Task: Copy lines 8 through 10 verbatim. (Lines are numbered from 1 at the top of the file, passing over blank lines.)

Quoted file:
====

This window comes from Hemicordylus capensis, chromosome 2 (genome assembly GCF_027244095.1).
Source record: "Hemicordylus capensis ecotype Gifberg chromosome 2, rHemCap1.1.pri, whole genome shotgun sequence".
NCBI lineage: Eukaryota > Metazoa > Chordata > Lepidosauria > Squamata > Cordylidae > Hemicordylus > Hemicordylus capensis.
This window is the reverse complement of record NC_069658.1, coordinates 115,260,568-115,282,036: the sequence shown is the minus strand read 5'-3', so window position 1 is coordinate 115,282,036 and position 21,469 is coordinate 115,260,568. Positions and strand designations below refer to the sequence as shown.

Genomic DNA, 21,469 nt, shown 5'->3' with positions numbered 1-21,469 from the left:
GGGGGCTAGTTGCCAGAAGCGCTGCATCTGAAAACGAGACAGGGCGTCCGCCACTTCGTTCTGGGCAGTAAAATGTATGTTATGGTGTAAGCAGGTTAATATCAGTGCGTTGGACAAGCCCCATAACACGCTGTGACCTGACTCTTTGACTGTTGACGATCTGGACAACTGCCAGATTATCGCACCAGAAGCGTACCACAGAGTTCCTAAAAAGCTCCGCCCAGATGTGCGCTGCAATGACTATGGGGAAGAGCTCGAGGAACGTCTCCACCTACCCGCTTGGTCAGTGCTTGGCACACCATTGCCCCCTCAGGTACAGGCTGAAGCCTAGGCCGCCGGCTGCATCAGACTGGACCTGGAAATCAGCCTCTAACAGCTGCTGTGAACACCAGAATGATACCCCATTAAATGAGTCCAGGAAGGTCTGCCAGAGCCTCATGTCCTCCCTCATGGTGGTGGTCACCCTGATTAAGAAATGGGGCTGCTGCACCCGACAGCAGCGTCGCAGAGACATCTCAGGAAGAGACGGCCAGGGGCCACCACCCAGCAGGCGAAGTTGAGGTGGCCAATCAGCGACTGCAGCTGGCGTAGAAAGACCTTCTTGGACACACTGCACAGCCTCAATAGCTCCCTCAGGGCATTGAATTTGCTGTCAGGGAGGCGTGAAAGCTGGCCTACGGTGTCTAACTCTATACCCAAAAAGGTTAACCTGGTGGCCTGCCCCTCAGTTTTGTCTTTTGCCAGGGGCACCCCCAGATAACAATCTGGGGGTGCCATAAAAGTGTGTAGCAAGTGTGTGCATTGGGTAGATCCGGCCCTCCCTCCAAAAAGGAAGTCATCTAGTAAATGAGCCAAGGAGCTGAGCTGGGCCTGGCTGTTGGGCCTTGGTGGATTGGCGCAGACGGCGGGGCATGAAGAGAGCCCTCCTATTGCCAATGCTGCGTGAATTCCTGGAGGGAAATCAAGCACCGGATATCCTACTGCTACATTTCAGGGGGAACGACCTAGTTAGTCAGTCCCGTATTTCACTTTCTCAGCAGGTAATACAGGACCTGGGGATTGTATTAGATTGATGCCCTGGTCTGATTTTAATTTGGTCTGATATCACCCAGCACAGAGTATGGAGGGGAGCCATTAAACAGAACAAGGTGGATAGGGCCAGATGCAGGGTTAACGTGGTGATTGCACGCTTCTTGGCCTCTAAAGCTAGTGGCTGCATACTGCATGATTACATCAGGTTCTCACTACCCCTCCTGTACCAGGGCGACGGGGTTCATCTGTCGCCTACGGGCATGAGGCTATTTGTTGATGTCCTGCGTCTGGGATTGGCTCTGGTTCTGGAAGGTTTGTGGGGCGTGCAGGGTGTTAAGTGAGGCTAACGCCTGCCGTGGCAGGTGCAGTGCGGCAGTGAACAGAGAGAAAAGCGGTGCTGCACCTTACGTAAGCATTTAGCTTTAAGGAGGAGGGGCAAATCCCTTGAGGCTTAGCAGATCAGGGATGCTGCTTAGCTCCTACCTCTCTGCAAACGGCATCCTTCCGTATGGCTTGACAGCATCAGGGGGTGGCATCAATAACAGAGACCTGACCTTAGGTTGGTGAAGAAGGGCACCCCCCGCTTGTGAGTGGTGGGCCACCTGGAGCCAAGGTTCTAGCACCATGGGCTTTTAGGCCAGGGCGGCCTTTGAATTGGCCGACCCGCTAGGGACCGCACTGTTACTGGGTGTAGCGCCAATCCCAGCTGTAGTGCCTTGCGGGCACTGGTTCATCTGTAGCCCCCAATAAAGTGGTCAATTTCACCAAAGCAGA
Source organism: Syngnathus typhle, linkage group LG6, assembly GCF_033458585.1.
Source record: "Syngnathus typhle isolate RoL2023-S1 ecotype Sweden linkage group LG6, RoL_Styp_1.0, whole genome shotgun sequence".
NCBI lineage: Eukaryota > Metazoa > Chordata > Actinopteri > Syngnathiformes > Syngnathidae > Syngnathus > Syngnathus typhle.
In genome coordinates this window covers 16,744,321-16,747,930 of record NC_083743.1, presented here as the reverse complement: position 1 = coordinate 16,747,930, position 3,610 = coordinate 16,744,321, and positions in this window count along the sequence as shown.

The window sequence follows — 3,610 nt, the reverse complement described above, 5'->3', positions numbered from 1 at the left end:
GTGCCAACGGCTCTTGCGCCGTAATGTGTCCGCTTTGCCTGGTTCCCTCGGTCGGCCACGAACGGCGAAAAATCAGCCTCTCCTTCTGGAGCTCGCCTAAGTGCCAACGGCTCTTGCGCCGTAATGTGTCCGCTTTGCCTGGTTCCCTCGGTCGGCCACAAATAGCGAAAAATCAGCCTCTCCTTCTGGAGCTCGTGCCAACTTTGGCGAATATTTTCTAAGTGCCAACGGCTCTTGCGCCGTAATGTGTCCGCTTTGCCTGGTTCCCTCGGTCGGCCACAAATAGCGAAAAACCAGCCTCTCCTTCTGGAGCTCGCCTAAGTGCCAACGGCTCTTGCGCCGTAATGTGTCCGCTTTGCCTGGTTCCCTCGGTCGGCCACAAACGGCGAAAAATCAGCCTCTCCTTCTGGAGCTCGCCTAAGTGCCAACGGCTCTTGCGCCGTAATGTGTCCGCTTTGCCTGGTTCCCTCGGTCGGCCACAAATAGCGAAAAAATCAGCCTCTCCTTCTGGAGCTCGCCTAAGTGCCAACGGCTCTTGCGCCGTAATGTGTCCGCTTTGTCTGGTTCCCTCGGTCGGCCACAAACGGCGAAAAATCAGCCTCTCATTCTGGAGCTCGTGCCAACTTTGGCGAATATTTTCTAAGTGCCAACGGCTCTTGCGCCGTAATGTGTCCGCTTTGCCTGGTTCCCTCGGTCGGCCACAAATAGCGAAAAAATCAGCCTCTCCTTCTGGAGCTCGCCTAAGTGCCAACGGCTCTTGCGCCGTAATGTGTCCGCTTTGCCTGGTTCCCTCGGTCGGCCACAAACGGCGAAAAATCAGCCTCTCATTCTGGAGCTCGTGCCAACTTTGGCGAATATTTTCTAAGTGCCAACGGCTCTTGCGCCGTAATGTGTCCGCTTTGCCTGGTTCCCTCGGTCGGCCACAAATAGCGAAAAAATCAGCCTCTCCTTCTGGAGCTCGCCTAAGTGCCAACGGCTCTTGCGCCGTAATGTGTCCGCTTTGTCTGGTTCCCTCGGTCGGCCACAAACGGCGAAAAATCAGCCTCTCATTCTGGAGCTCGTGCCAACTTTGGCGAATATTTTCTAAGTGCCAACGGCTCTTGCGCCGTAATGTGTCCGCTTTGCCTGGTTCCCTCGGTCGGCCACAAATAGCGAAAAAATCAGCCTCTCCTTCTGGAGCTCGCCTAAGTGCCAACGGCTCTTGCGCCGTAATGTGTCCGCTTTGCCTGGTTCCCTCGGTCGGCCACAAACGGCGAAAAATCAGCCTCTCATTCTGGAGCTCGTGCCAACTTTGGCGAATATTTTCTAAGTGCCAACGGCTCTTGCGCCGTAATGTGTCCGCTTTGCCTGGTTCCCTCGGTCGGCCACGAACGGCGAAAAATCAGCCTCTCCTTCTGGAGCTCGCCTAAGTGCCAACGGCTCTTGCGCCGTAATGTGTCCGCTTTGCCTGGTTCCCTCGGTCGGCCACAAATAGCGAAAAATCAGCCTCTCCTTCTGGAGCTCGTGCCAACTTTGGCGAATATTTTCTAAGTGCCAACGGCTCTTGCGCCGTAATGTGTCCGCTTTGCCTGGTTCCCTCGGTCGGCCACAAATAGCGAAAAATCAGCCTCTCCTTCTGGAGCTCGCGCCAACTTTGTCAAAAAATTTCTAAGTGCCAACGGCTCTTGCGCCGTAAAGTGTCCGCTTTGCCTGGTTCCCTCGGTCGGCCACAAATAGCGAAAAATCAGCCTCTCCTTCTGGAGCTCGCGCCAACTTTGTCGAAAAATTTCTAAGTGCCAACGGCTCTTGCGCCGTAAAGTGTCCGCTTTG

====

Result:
Source record: "Syngnathus typhle isolate RoL2023-S1 ecotype Sweden linkage group LG6, RoL_Styp_1.0, whole genome shotgun sequence".
NCBI lineage: Eukaryota > Metazoa > Chordata > Actinopteri > Syngnathiformes > Syngnathidae > Syngnathus > Syngnathus typhle.
In genome coordinates this window covers 16,744,321-16,747,930 of record NC_083743.1, presented here as the reverse complement: position 1 = coordinate 16,747,930, position 3,610 = coordinate 16,744,321, and positions in this window count along the sequence as shown.